First, the CCPA is likely to change before it goes into effect on January 1, 2020, and it may change drastically. The law instructs the California Attorney General to “solicit broad public participation” to adopt regulations to further the purpose of the CCPA, including (1) updating and expanding the categories of personal information covered by the law, (2) establishing more exceptions necessary to comply with state and federal law, and (3) establishing the use of a recognizable and uniform opt-out logo or button by all businesses to promote customer awareness of the opportunity to opt out of the sale of personal information. Second, other states may be encouraged by California’s bold, consumer-oriented move and may follow suit by enacting their own versions of the CCPA. Eventually, Congress may get in on the action and impose federal standards to eliminate differing state requirements.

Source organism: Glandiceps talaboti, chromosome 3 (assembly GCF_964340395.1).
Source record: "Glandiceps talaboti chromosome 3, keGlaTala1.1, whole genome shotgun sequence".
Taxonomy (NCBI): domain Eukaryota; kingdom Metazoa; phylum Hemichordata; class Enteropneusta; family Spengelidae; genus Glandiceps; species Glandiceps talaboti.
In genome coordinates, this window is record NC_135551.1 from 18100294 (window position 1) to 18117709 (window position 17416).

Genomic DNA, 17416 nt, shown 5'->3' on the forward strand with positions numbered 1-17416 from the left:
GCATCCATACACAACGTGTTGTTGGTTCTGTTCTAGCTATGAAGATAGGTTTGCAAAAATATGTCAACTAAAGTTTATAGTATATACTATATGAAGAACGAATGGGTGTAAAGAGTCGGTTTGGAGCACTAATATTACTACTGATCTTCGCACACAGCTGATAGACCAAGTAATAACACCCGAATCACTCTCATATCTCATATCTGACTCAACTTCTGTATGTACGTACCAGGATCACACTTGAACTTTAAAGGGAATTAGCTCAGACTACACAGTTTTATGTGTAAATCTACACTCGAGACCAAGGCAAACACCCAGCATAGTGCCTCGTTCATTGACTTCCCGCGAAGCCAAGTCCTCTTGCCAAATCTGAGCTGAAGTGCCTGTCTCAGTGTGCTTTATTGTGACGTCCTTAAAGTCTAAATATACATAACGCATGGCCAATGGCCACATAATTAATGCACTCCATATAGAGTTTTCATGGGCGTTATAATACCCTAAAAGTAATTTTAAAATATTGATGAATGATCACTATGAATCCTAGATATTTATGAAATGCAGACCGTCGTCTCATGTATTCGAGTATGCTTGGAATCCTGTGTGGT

Whatever happens, one thing is for sure: It is going to be years before the dust settles around the CCPA.